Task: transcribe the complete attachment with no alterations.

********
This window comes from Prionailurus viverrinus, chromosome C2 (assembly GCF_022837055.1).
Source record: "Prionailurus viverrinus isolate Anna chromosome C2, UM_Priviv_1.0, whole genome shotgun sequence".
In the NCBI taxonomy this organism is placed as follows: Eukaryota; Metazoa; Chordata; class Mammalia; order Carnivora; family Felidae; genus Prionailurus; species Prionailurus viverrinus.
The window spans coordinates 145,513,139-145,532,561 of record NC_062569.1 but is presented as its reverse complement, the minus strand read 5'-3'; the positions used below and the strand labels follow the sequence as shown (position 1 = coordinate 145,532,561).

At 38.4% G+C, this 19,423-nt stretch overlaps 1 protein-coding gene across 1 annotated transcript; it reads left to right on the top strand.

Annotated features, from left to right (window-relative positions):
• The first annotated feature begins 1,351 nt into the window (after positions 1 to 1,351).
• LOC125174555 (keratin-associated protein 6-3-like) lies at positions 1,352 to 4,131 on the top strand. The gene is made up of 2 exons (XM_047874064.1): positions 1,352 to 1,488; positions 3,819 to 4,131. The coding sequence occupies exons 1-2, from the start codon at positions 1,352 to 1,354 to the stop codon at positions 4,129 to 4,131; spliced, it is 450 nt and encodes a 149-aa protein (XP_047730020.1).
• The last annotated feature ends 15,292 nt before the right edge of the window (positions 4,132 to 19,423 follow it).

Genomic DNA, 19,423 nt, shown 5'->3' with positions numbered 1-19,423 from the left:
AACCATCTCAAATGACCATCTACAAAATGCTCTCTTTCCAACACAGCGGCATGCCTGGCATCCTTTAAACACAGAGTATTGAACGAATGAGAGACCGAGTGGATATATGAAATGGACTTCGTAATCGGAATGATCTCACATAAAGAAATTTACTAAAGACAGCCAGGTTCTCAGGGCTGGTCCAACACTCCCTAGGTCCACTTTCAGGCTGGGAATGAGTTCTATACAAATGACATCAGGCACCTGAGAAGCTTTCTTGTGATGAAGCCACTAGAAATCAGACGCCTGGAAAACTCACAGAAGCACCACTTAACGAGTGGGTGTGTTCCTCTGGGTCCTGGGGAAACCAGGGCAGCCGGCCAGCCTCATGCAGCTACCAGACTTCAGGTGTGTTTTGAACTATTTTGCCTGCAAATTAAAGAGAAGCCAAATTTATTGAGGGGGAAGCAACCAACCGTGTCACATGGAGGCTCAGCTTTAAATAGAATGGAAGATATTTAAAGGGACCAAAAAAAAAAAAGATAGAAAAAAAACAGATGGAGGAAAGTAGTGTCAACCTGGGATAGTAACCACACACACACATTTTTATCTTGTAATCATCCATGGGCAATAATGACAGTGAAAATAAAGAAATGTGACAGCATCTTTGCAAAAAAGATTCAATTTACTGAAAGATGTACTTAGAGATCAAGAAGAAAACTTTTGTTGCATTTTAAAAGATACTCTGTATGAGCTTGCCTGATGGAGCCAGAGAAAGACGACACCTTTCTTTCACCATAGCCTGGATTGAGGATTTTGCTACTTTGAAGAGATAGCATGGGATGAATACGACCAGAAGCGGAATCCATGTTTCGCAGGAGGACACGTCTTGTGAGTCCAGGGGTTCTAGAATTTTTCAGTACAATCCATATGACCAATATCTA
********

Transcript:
This window comes from Prionailurus viverrinus, chromosome C2 (assembly GCF_022837055.1).
Source record: "Prionailurus viverrinus isolate Anna chromosome C2, UM_Priviv_1.0, whole genome shotgun sequence".
In the NCBI taxonomy this organism is placed as follows: Eukaryota; Metazoa; Chordata; class Mammalia; order Carnivora; family Felidae; genus Prionailurus; species Prionailurus viverrinus.
The window spans coordinates 145,513,139-145,532,561 of record NC_062569.1 but is presented as its reverse complement, the minus strand read 5'-3'; the positions used below and the strand labels follow the sequence as shown (position 1 = coordinate 145,532,561).

At 38.4% G+C, this 19,423-nt stretch overlaps 1 protein-coding gene across 1 annotated transcript; it reads left to right on the top strand.

Annotated features, from left to right (window-relative positions):
• The first annotated feature begins 1,351 nt into the window (after positions 1 to 1,351).
• LOC125174555 (keratin-associated protein 6-3-like) lies at positions 1,352 to 4,131 on the top strand. The gene is made up of 2 exons (XM_047874064.1): positions 1,352 to 1,488; positions 3,819 to 4,131. The coding sequence occupies exons 1-2, from the start codon at positions 1,352 to 1,354 to the stop codon at positions 4,129 to 4,131; spliced, it is 450 nt and encodes a 149-aa protein (XP_047730020.1).
• The last annotated feature ends 15,292 nt before the right edge of the window (positions 4,132 to 19,423 follow it).

Genomic DNA, 19,423 nt, shown 5'->3' with positions numbered 1-19,423 from the left:
AACCATCTCAAATGACCATCTACAAAATGCTCTCTTTCCAACACAGCGGCATGCCTGGCATCCTTTAAACACAGAGTATTGAACGAATGAGAGACCGAGTGGATATATGAAATGGACTTCGTAATCGGAATGATCTCACATAAAGAAATTTACTAAAGACAGCCAGGTTCTCAGGGCTGGTCCAACACTCCCTAGGTCCACTTTCAGGCTGGGAATGAGTTCTATACAAATGACATCAGGCACCTGAGAAGCTTTCTTGTGATGAAGCCACTAGAAATCAGACGCCTGGAAAACTCACAGAAGCACCACTTAACGAGTGGGTGTGTTCCTCTGGGTCCTGGGGAAACCAGGGCAGCCGGCCAGCCTCATGCAGCTACCAGACTTCAGGTGTGTTTTGAACTATTTTGCCTGCAAATTAAAGAGAAGCCAAATTTATTGAGGGGGAAGCAACCAACCGTGTCACATGGAGGCTCAGCTTTAAATAGAATGGAAGATATTTAAAGGGACCAAAAAAAAAAAAGATAGAAAAAAAACAGATGGAGGAAAGTAGTGTCAACCTGGGATAGTAACCACACACACACATTTTTATCTTGTAATCATCCATGGGCAATAATGACAGTGAAAATAAAGAAATGTGACAGCATCTTTGCAAAAAAGATTCAATTTACTGAAAGATGTACTTAGAGATCAAGAAGAAAACTTTTGTTGCATTTTAAAAGATACTCTGTATGAGCTTGCCTGATGGAGCCAGAGAAAGACGACACCTTTCTTTCACCATAGCCTGGATTGAGGATTTTGCTACTTTGAAGAGATAGCATGGGATGAATACGACCAGAAGCGGAATCCATGTTTCGCAGGAGGACACGTCTTGTGAGTCCAGGGGTTCTAGAATTTTTCAGTACAATCCATATGACCAATATCTA